I hope you demonstrate your support of the Green party on the streets of Kitchener-Waterloo. If they are to have any chance of finishing in the top three, the support of people like you will be critical.

  1. Great post I really like your overview of the potential candidates. as you Know I have intimate knowledge of Ms Fife’s methods and I am sure that if the NDP wanted or foresaw some kind of win in KW they are choosing the wrong person. I believe there will be a huge push back from the parents of Waterloo region against Fife, and frankly it all came from her own doing. Had she simply sat down and really listened to the parent a great deal of the problems then and now could have been avoided. Imagine how she would represent KW in any situation that required public input!

    1. Thanks for your input Mark. Your group of parents had to fight long and hard to have their voices heard by the public school board and its trustees. When so many parents have concerns about such a major change in their children’s care, it should not be so difficult to be heard even if the decision-makers decide to disagree.

  2. As an advocate for the parents in this region who actively worked to help save the third-party child care providers, I totally agree with your “take’ on Catherine Fife. Throughout the entire issue, Catherine Fife did not demonstrate any respect for the democratic process – right down to the bitter end when there was no vote by the trustees, even though at least 6 out of 10 trustees thought they would be.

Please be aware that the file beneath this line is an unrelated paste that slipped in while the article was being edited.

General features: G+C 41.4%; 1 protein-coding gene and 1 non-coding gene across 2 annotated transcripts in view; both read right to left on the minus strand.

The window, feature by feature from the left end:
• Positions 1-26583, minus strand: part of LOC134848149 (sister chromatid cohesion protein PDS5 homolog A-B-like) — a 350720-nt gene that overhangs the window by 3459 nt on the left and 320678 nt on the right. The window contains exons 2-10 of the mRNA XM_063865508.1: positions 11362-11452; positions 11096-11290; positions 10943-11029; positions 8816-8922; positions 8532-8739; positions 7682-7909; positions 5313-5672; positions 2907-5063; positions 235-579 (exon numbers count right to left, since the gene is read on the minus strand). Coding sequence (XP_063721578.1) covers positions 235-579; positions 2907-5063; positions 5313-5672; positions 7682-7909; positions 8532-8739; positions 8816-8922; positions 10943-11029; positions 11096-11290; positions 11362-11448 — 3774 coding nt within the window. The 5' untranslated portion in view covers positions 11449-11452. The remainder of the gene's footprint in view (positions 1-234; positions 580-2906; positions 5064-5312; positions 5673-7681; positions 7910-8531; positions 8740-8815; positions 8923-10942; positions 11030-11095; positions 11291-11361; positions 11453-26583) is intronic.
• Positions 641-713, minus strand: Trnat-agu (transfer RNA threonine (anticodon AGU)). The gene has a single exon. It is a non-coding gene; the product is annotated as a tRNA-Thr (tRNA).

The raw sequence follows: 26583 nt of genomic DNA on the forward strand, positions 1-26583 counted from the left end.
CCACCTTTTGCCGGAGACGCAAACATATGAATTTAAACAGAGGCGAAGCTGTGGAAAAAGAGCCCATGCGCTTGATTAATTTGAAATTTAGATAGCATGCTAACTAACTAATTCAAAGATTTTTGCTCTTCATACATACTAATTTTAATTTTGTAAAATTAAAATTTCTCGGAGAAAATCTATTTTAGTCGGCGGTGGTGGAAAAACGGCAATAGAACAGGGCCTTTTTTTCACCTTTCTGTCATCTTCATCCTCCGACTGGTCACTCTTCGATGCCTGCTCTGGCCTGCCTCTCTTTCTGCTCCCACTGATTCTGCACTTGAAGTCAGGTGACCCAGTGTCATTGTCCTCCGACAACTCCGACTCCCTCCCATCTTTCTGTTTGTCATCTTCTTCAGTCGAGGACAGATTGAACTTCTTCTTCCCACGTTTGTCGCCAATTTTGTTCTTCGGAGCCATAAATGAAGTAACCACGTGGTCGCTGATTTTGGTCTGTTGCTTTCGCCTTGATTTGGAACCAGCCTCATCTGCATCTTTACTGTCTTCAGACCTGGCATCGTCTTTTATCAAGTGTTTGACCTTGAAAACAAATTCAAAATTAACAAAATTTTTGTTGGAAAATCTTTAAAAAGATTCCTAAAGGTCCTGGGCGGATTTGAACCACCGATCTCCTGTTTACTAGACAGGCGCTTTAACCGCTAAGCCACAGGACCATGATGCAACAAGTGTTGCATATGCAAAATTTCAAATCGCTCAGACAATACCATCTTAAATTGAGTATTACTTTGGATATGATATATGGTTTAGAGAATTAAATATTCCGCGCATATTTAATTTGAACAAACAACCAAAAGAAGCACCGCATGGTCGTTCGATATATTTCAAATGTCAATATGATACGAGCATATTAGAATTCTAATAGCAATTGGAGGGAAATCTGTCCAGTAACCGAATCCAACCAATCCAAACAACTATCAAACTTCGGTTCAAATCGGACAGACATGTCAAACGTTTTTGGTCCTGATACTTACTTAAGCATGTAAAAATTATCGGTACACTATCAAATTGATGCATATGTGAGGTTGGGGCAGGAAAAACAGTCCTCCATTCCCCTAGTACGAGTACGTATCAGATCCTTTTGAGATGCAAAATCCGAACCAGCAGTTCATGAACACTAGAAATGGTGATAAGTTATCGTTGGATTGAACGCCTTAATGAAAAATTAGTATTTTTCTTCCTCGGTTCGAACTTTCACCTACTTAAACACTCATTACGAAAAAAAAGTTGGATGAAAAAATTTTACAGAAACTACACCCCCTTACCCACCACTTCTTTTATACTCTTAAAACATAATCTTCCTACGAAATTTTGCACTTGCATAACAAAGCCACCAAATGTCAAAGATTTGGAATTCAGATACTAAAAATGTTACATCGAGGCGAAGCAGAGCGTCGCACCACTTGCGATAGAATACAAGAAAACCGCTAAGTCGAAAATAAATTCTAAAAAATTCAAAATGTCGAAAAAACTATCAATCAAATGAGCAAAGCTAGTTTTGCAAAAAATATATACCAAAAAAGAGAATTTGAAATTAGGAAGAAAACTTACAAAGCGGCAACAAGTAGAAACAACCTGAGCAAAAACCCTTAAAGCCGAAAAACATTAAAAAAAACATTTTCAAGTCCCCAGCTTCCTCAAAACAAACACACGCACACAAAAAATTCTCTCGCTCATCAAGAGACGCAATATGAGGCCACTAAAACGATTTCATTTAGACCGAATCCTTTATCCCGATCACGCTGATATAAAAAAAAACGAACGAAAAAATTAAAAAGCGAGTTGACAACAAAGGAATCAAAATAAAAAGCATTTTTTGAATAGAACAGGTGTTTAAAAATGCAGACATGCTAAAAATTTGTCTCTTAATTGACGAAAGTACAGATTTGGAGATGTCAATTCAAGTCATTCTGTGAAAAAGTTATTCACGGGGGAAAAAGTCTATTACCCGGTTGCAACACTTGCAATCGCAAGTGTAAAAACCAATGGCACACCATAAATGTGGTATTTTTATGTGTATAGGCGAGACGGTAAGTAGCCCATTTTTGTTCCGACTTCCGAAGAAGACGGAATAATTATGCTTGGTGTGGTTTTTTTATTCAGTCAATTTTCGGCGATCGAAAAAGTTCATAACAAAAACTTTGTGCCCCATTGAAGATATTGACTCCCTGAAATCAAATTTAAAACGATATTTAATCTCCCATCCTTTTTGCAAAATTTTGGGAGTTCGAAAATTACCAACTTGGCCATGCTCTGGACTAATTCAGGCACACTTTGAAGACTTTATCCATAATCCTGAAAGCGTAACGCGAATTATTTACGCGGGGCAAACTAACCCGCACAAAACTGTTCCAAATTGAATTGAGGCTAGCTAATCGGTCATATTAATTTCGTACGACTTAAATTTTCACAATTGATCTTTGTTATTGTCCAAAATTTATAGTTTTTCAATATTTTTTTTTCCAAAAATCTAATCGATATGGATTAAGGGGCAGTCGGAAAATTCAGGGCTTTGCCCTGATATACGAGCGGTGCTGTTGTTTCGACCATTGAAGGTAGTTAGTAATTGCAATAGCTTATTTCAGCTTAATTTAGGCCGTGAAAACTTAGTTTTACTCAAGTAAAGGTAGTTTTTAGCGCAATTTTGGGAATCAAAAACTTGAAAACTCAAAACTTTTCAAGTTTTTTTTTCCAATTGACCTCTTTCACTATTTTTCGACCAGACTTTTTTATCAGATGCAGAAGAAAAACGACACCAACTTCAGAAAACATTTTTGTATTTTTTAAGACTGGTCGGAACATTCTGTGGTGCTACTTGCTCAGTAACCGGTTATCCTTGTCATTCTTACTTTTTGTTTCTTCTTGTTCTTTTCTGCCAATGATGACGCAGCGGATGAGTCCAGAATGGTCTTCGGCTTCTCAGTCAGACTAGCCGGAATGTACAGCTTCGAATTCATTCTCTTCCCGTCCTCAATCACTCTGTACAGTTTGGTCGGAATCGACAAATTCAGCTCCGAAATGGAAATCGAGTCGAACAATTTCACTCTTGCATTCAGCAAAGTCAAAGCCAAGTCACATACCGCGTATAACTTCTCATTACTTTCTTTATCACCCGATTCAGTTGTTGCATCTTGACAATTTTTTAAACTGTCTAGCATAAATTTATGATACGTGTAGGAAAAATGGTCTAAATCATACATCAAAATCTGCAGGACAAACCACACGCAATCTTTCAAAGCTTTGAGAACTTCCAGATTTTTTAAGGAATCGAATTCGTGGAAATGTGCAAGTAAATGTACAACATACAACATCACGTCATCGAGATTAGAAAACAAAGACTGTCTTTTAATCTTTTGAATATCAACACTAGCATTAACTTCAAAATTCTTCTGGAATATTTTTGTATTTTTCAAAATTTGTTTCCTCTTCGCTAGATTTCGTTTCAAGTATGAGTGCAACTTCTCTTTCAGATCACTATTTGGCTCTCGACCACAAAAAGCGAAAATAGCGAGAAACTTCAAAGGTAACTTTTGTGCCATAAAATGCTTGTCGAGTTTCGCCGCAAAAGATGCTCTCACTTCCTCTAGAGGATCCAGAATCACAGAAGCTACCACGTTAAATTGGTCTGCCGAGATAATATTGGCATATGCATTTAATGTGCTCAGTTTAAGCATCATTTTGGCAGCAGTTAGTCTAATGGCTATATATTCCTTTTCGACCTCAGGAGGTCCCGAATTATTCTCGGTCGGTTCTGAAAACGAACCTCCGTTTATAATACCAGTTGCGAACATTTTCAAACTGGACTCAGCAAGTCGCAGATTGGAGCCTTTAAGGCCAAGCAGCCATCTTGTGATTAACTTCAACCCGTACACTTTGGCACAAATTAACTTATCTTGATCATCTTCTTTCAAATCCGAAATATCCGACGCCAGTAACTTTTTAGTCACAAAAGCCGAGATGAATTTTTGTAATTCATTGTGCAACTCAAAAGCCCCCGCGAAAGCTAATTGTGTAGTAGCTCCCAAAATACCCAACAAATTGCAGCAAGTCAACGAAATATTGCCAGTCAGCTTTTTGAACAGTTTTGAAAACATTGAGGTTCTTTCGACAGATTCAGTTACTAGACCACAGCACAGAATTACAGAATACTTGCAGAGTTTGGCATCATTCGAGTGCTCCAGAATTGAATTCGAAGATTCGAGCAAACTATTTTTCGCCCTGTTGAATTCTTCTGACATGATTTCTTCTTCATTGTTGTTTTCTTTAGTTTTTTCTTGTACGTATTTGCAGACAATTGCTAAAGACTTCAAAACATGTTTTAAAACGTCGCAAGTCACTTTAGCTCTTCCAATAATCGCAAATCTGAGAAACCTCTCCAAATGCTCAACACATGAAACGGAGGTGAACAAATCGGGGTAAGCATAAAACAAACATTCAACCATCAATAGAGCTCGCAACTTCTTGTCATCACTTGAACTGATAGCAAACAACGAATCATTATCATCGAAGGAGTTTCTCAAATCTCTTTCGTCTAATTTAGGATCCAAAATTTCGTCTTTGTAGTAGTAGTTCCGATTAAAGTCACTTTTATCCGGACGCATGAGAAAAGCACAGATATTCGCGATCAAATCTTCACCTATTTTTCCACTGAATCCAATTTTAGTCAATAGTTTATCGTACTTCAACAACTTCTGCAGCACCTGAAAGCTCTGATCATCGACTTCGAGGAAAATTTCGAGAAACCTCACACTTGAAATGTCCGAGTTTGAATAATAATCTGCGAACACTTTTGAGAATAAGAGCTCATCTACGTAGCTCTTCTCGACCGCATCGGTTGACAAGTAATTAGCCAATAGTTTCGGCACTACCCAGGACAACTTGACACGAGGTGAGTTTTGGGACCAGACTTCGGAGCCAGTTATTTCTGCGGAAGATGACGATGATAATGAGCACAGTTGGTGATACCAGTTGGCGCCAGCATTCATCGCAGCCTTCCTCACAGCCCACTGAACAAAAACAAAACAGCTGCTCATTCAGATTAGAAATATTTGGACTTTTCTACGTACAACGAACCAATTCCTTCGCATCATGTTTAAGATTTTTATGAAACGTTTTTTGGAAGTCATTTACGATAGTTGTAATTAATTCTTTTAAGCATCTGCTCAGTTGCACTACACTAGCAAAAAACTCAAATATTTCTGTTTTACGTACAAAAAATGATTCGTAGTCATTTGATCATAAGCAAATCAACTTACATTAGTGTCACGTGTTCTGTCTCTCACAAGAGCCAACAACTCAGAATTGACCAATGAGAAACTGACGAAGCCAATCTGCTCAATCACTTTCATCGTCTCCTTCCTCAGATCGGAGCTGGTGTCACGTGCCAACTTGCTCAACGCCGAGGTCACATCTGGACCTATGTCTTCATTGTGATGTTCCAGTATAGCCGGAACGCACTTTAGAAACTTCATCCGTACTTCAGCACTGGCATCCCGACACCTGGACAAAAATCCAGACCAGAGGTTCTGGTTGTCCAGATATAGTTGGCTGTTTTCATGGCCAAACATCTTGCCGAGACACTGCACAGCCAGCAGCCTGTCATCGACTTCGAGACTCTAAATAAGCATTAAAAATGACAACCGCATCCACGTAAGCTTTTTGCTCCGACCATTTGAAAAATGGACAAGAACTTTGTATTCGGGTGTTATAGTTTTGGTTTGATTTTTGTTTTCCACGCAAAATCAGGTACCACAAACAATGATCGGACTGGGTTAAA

Since the child care debate cooled down in March of this year, I personally approached Catherine Fife in June 2012 regarding another important issue. Her response was to simply slough me off and simply refuse to speak to me about it.

    In my opinion, someone who refuses to talk to constituents at the municipal level because she doesn’t like what she hears (or has a belief she has some sort of god-like powers that she can do whatever she wants), certainly isn’t someone I would want representing my interests a a provincial level.

    1. Thank you for your input Natalie. You were certainly on the front lines trying to ensure parents had a voice. I’m disappointed to hear that by making your voice heard on the extended day issue, Ms. Fife decided not to hear what you thought about any other issue. If anything, I would have thought she would have seized the opportunity to build bridges to the community in the best interests of the children.

  3. ‘The NDP felt it more important to push for a popular tax on high incomes rather than push for an unpopular increase to social assistance.’